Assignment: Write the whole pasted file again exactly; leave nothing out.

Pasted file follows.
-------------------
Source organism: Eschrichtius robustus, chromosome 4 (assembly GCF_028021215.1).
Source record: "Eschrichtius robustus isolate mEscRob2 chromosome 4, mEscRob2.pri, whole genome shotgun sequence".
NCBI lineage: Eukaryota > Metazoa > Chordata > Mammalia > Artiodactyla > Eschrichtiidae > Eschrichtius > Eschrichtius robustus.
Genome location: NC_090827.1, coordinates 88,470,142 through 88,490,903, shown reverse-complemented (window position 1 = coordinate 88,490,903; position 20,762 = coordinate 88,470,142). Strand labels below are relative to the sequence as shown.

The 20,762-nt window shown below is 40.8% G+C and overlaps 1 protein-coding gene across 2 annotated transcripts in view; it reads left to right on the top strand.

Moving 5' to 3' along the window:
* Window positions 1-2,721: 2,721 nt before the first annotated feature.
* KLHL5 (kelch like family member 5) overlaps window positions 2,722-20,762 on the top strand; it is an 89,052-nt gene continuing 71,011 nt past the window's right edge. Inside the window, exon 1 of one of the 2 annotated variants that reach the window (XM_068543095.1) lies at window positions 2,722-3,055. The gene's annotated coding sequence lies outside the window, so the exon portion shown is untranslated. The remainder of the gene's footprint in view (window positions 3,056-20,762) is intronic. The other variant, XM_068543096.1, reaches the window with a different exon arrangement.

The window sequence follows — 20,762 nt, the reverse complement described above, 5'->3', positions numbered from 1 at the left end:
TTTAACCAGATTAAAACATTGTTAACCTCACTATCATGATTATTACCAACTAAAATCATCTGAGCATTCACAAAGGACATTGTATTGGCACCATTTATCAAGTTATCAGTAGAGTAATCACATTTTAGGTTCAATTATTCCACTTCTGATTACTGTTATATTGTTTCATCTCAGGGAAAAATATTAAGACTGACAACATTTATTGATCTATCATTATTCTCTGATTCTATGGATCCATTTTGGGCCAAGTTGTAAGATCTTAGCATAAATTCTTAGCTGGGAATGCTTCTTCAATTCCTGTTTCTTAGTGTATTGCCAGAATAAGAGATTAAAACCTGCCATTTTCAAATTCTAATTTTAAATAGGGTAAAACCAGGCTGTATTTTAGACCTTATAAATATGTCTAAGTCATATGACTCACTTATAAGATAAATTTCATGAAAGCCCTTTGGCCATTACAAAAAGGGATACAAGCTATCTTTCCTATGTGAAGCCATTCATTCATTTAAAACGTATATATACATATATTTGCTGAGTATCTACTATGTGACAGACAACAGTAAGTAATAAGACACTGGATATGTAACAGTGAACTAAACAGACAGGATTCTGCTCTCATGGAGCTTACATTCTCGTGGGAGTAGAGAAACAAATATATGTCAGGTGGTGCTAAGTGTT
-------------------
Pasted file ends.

Source organism: Eschrichtius robustus, chromosome 4 (assembly GCF_028021215.1).
Source record: "Eschrichtius robustus isolate mEscRob2 chromosome 4, mEscRob2.pri, whole genome shotgun sequence".
NCBI lineage: Eukaryota > Metazoa > Chordata > Mammalia > Artiodactyla > Eschrichtiidae > Eschrichtius > Eschrichtius robustus.
Genome location: NC_090827.1, coordinates 88,470,142 through 88,490,903, shown reverse-complemented (window position 1 = coordinate 88,490,903; position 20,762 = coordinate 88,470,142). Strand labels below are relative to the sequence as shown.

The 20,762-nt window shown below is 40.8% G+C and overlaps 1 protein-coding gene across 2 annotated transcripts in view; it reads left to right on the top strand.

Moving 5' to 3' along the window:
* Window positions 1-2,721: 2,721 nt before the first annotated feature.
* KLHL5 (kelch like family member 5) overlaps window positions 2,722-20,762 on the top strand; it is an 89,052-nt gene continuing 71,011 nt past the window's right edge. Inside the window, exon 1 of one of the 2 annotated variants that reach the window (XM_068543095.1) lies at window positions 2,722-3,055. The gene's annotated coding sequence lies outside the window, so the exon portion shown is untranslated. The remainder of the gene's footprint in view (window positions 3,056-20,762) is intronic. The other variant, XM_068543096.1, reaches the window with a different exon arrangement.

The window sequence follows — 20,762 nt, the reverse complement described above, 5'->3', positions numbered from 1 at the left end:
TTTAACCAGATTAAAACATTGTTAACCTCACTATCATGATTATTACCAACTAAAATCATCTGAGCATTCACAAAGGACATTGTATTGGCACCATTTATCAAGTTATCAGTAGAGTAATCACATTTTAGGTTCAATTATTCCACTTCTGATTACTGTTATATTGTTTCATCTCAGGGAAAAATATTAAGACTGACAACATTTATTGATCTATCATTATTCTCTGATTCTATGGATCCATTTTGGGCCAAGTTGTAAGATCTTAGCATAAATTCTTAGCTGGGAATGCTTCTTCAATTCCTGTTTCTTAGTGTATTGCCAGAATAAGAGATTAAAACCTGCCATTTTCAAATTCTAATTTTAAATAGGGTAAAACCAGGCTGTATTTTAGACCTTATAAATATGTCTAAGTCATATGACTCACTTATAAGATAAATTTCATGAAAGCCCTTTGGCCATTACAAAAAGGGATACAAGCTATCTTTCCTATGTGAAGCCATTCATTCATTTAAAACGTATATATACATATATTTGCTGAGTATCTACTATGTGACAGACAACAGTAAGTAATAAGACACTGGATATGTAACAGTGAACTAAACAGACAGGATTCTGCTCTCATGGAGCTTACATTCTCGTGGGAGTAGAGAAACAAATATATGTCAGGTGGTGCTAAGTGTT